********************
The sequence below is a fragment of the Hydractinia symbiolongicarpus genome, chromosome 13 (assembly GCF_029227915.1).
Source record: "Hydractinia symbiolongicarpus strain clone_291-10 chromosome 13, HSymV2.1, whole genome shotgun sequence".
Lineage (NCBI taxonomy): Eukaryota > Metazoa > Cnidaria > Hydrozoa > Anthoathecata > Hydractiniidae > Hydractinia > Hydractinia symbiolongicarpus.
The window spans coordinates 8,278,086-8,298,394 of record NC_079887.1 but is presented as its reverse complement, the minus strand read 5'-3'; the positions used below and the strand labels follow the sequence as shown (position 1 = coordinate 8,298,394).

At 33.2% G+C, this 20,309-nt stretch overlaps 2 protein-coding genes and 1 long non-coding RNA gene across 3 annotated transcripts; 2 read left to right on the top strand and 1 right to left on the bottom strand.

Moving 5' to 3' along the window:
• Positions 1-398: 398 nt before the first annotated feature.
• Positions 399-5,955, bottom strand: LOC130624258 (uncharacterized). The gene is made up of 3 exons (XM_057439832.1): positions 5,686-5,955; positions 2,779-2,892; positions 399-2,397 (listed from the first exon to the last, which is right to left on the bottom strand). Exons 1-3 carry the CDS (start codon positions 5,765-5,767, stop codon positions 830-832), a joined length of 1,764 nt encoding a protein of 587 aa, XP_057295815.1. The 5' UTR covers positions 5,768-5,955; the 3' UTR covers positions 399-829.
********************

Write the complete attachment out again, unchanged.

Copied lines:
The sequence below is a fragment of the Hydractinia symbiolongicarpus genome, chromosome 13 (assembly GCF_029227915.1).
Source record: "Hydractinia symbiolongicarpus strain clone_291-10 chromosome 13, HSymV2.1, whole genome shotgun sequence".
Lineage (NCBI taxonomy): Eukaryota > Metazoa > Cnidaria > Hydrozoa > Anthoathecata > Hydractiniidae > Hydractinia > Hydractinia symbiolongicarpus.
The window spans coordinates 8,278,086-8,298,394 of record NC_079887.1 but is presented as its reverse complement, the minus strand read 5'-3'; the positions used below and the strand labels follow the sequence as shown (position 1 = coordinate 8,298,394).

At 33.2% G+C, this 20,309-nt stretch overlaps 2 protein-coding genes and 1 long non-coding RNA gene across 3 annotated transcripts; 2 read left to right on the top strand and 1 right to left on the bottom strand.

Moving 5' to 3' along the window:
• Positions 1-398: 398 nt before the first annotated feature.
• Positions 399-5,955, bottom strand: LOC130624258 (uncharacterized). The gene is made up of 3 exons (XM_057439832.1): positions 5,686-5,955; positions 2,779-2,892; positions 399-2,397 (listed from the first exon to the last, which is right to left on the bottom strand). Exons 1-3 carry the CDS (start codon positions 5,765-5,767, stop codon positions 830-832), a joined length of 1,764 nt encoding a protein of 587 aa, XP_057295815.1. The 5' UTR covers positions 5,768-5,955; the 3' UTR covers positions 399-829.